We spent all spring expecting a Jimmy Garoppolo trade, but nobody expected it in late October. Leave it to Bill Belichick to do something completely predictable, but at an unpredictable time. This act has left many football fans asking why and has lead to many interesting takes on the trade. Here are some examples.
Only time will tell if there is any merit to the idea that Garoppolo is not good enough to be an elite NFL quarterback. Given the fact that Bill Belichick met one-on-one with him on a weekly basis, I’d say The Hoodie has a higher opinion of him than that. Garoppolo certainly showed flashes of greatness when he got his chance in 2016, but his injury robbed us of the valuable opportunity to evaluate him further. Grade: C-
The Patriots have certainly not performed as a team the way we expected them to coming into the season. They have suffered many injuries, particularly to their receivers. Their defense has been amongst the worst in the league, and their offensive line has not looked much better. Add it all together and it is not a good situation for any quarterback, particularly one filling in for the GOAT. For all these reasons this take makes sense, but do you really think Bill Belichick would throw in the towel on his season because of one injury? The other problem with this take is that it looks at Garoppolo as the backup quarterback instead of the heir apparent. Grade: D
This is a popular take in New England. Jimmy Garoppolo wants to be a starter and needs to gain starting experience, but Tom Brady is not ready to retire. So the Patriots sent Garoppolo to San Francisco to gain experience. Garoppolo did not sign a new deal with the 49ers. They may hang on to him using the franchise tag, but he could have the opportunity to become a free agent in next few years, and hopefully that lines up with Brady’s retirement. This idea has far too many moving parts and far too much lack of Patriot control to be true. Grade: F
Where to start… First off, I don’t know if anyone is vindictive enough to hold a grudge after moving on and winning five Super Bowls. Second, Belichick never worked for this Browns franchise. He was the head coach of the Browns franchise that is now known as the Baltimore Ravens. And finally, just one year ago Belichick traded Jamie Collins to Cleveland. Grade: F (“Everyone in this room is now dumber from having listened to it. I award you know points and may God have mercy on your soul” – Billy Madison 1995)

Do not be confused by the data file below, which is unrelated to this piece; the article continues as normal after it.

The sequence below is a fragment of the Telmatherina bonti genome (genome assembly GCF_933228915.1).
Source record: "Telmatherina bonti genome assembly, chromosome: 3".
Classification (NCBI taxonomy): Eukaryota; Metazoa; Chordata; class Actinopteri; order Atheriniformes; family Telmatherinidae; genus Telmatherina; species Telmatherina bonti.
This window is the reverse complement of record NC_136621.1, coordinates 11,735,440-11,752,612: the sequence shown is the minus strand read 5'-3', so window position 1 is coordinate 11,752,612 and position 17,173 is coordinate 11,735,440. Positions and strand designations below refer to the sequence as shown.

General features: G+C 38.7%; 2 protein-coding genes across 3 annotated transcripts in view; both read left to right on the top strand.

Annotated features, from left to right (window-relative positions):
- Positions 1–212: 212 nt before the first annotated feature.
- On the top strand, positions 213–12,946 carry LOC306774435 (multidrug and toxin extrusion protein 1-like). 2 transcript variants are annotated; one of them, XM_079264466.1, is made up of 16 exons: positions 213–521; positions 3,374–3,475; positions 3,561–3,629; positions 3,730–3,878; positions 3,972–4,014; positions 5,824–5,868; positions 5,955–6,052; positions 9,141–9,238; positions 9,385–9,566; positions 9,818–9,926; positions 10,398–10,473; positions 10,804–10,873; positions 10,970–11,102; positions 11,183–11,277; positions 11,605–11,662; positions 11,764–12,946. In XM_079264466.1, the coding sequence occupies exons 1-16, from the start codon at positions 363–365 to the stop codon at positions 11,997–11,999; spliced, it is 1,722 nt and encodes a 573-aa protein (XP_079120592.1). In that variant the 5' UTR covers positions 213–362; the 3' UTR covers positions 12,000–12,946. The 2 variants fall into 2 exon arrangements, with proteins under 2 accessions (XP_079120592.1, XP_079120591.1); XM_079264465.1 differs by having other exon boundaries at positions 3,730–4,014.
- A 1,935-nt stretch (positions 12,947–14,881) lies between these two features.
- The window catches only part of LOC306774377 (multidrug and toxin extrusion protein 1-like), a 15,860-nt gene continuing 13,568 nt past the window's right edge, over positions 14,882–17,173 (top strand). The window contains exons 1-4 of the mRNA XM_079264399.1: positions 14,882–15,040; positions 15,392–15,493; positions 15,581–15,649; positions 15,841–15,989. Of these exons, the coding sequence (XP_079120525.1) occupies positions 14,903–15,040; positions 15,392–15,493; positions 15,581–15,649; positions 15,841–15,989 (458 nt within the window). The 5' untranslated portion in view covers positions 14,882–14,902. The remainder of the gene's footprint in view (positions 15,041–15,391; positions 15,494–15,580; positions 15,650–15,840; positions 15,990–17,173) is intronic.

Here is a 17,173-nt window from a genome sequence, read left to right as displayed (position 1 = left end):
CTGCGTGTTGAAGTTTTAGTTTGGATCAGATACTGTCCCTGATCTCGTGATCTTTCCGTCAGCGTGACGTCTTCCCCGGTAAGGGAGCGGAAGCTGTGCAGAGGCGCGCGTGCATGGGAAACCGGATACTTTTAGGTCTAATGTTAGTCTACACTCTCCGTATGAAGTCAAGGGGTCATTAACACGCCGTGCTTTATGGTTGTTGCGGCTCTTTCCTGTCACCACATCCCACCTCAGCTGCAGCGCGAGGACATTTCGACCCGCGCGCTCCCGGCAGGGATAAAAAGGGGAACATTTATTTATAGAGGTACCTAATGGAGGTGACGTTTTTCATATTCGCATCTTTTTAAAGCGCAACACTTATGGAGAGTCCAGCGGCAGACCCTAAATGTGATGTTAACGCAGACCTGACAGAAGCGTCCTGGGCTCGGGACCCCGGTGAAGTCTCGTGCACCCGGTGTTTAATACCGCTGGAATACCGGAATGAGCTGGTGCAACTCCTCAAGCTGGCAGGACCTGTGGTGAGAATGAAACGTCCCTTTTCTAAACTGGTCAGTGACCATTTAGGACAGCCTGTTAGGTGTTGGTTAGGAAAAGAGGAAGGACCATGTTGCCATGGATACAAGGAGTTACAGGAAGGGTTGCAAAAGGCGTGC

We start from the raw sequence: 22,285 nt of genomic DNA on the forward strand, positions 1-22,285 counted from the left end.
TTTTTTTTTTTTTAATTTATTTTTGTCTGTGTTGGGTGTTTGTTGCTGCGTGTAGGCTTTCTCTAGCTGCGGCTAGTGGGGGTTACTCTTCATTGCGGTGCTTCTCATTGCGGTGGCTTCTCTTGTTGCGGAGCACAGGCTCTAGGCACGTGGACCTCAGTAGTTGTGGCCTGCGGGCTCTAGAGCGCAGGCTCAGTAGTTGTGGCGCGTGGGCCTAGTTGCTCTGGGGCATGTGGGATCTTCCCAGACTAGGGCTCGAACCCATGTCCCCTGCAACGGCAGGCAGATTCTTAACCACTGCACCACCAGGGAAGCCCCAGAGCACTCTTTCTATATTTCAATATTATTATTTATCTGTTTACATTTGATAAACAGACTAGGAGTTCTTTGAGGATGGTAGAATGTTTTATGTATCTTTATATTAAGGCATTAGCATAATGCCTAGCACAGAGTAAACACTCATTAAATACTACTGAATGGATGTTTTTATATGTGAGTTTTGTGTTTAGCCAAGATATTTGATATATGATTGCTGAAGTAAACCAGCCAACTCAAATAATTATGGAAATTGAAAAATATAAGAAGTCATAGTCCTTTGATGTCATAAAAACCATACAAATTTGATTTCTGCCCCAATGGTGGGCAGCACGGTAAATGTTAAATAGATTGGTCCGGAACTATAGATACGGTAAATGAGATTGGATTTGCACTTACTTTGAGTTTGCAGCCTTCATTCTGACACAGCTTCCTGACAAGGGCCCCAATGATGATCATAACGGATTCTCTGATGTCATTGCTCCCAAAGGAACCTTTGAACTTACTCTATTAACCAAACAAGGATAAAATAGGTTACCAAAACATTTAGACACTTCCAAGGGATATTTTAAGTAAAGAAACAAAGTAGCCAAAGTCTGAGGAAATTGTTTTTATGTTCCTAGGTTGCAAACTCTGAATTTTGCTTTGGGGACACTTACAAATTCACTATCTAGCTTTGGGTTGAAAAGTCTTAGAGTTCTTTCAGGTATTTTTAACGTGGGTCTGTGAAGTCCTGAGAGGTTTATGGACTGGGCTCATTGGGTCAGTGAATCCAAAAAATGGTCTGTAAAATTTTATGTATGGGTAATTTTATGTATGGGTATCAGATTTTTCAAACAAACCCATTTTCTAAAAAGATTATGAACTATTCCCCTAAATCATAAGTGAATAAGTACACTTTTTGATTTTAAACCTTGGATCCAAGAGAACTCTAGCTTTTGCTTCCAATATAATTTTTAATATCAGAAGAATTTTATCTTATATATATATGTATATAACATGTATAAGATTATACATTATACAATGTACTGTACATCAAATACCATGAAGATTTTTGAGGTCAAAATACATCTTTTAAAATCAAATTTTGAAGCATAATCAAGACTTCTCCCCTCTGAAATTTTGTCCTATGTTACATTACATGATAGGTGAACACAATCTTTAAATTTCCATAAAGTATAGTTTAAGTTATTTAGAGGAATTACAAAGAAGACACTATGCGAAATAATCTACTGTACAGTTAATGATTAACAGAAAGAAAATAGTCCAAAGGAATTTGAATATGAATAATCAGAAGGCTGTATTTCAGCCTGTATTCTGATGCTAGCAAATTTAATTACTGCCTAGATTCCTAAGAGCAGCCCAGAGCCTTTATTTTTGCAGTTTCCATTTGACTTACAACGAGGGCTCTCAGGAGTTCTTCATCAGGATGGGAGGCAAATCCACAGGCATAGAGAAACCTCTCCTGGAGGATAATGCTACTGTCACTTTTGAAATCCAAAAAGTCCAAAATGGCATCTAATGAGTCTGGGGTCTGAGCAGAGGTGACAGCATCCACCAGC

Considering that the AJ McCarron was almost traded for a second and a third round pick compared to the second that the Patriots received for Jimmy Garoppolo, this claim has some merit. Even though the 49ers pick will likely be at the very top of the second round (not far from where the Patriots generally pick in the first round) it seems pretty light. It also seems like far too simple of a trade. If the Patriots think so highly of Garoppolo, you would think there would be a conditional 2019 pick in there that would increase in value if Garoppolo met certain performance milestones. The Patriots could have done better on this one. Grade: A-
Franchising Garoppolo and trading him in the off-season could have been an option, but it would have made things more difficult. Garoppolo would now come with a much larger price tag that the Patriots would be stuck with if they could not find a trade partner. This puts them at a competitive disadvantage and would likely make impact Garoppolo’s trade value. Grade: B
The idea here is that Belichick, following his pattern of moving on from guys a year before their decline, wanted to let Brady go because Garoppolo was the future, but Robert Kraft would not let him. Although this idea makes some sense, the Krafts stay out of football decisions. If Belichick prioritized keeping Garoppolo over keeping Brady, Garoppolo would still be in Foxborough. Grade: C
According to San Francisco 49ers GM John Lynch, the 49ers did not make any offers for Garoppolo this off-season because they were not allowed to. Apparently the Patriots, unlike the rest of us, were not talking about a Jimmy Garoppolo trade this off-season. This means one of two things, either they weren’t sure about Brady’s future or they thought they could work out a deal to keep Garoppolo and eventually make him the starter. Evidently they were not able to reach such a deal, and here we are. While franchising Garoppolo could have been an option, it would have resulted in the Garoppolo making more than Brady (unless his contract was renegotiated) and a lot of money being tied up in two players of which only one can be the field. They may have other ideas for their franchise player. Malcolm Butler’s contract situation resulted in the Patriots signing Stephon Gilmore and nearly trading Butler. With Gilmore’s uninspired play this season the Patriots may think they need to use the franchise tag to ensure they have the top corner their defense needs. Grade: B+
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